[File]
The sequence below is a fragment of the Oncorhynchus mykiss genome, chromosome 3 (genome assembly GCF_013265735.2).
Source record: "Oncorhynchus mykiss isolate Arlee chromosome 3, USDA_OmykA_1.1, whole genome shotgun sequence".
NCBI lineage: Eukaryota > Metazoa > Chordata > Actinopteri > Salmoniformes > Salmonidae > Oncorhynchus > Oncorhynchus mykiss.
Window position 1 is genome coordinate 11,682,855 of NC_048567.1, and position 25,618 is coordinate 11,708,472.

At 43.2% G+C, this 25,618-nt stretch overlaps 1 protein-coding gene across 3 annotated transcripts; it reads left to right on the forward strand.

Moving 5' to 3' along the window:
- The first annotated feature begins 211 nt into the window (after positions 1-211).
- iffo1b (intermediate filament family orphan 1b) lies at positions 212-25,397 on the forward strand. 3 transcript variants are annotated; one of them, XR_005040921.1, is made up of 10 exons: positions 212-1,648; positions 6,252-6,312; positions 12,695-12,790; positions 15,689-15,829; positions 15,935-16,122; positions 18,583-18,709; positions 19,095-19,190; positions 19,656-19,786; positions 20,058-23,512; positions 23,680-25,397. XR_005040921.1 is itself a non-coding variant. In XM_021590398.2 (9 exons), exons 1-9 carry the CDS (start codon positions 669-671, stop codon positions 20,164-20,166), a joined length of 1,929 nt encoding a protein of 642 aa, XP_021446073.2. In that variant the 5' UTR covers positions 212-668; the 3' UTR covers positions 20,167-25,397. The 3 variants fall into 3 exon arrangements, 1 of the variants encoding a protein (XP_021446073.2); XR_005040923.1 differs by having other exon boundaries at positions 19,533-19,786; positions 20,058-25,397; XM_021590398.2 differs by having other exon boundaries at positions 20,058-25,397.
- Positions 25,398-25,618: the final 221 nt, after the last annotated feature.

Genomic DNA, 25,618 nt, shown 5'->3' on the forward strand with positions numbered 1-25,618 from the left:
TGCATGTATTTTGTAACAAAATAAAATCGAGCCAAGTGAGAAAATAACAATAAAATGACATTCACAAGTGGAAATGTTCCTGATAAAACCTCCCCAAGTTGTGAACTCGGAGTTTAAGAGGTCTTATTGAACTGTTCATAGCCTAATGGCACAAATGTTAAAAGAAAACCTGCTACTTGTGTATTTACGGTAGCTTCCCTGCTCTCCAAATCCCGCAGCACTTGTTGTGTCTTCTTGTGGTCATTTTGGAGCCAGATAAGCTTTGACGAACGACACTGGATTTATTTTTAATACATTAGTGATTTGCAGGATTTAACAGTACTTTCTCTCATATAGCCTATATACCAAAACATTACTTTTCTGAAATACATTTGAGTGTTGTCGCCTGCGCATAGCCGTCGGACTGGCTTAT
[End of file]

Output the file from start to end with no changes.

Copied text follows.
The sequence below is a fragment of the Oncorhynchus mykiss genome, chromosome 3 (genome assembly GCF_013265735.2).
Source record: "Oncorhynchus mykiss isolate Arlee chromosome 3, USDA_OmykA_1.1, whole genome shotgun sequence".
NCBI lineage: Eukaryota > Metazoa > Chordata > Actinopteri > Salmoniformes > Salmonidae > Oncorhynchus > Oncorhynchus mykiss.
Window position 1 is genome coordinate 11,682,855 of NC_048567.1, and position 25,618 is coordinate 11,708,472.

At 43.2% G+C, this 25,618-nt stretch overlaps 1 protein-coding gene across 3 annotated transcripts; it reads left to right on the forward strand.

Moving 5' to 3' along the window:
- The first annotated feature begins 211 nt into the window (after positions 1-211).
- iffo1b (intermediate filament family orphan 1b) lies at positions 212-25,397 on the forward strand. 3 transcript variants are annotated; one of them, XR_005040921.1, is made up of 10 exons: positions 212-1,648; positions 6,252-6,312; positions 12,695-12,790; positions 15,689-15,829; positions 15,935-16,122; positions 18,583-18,709; positions 19,095-19,190; positions 19,656-19,786; positions 20,058-23,512; positions 23,680-25,397. XR_005040921.1 is itself a non-coding variant. In XM_021590398.2 (9 exons), exons 1-9 carry the CDS (start codon positions 669-671, stop codon positions 20,164-20,166), a joined length of 1,929 nt encoding a protein of 642 aa, XP_021446073.2. In that variant the 5' UTR covers positions 212-668; the 3' UTR covers positions 20,167-25,397. The 3 variants fall into 3 exon arrangements, 1 of the variants encoding a protein (XP_021446073.2); XR_005040923.1 differs by having other exon boundaries at positions 19,533-19,786; positions 20,058-25,397; XM_021590398.2 differs by having other exon boundaries at positions 20,058-25,397.
- Positions 25,398-25,618: the final 221 nt, after the last annotated feature.

Genomic DNA, 25,618 nt, shown 5'->3' on the forward strand with positions numbered 1-25,618 from the left:
TGCATGTATTTTGTAACAAAATAAAATCGAGCCAAGTGAGAAAATAACAATAAAATGACATTCACAAGTGGAAATGTTCCTGATAAAACCTCCCCAAGTTGTGAACTCGGAGTTTAAGAGGTCTTATTGAACTGTTCATAGCCTAATGGCACAAATGTTAAAAGAAAACCTGCTACTTGTGTATTTACGGTAGCTTCCCTGCTCTCCAAATCCCGCAGCACTTGTTGTGTCTTCTTGTGGTCATTTTGGAGCCAGATAAGCTTTGACGAACGACACTGGATTTATTTTTAATACATTAGTGATTTGCAGGATTTAACAGTACTTTCTCTCATATAGCCTATATACCAAAACATTACTTTTCTGAAATACATTTGAGTGTTGTCGCCTGCGCATAGCCGTCGGACTGGCTTAT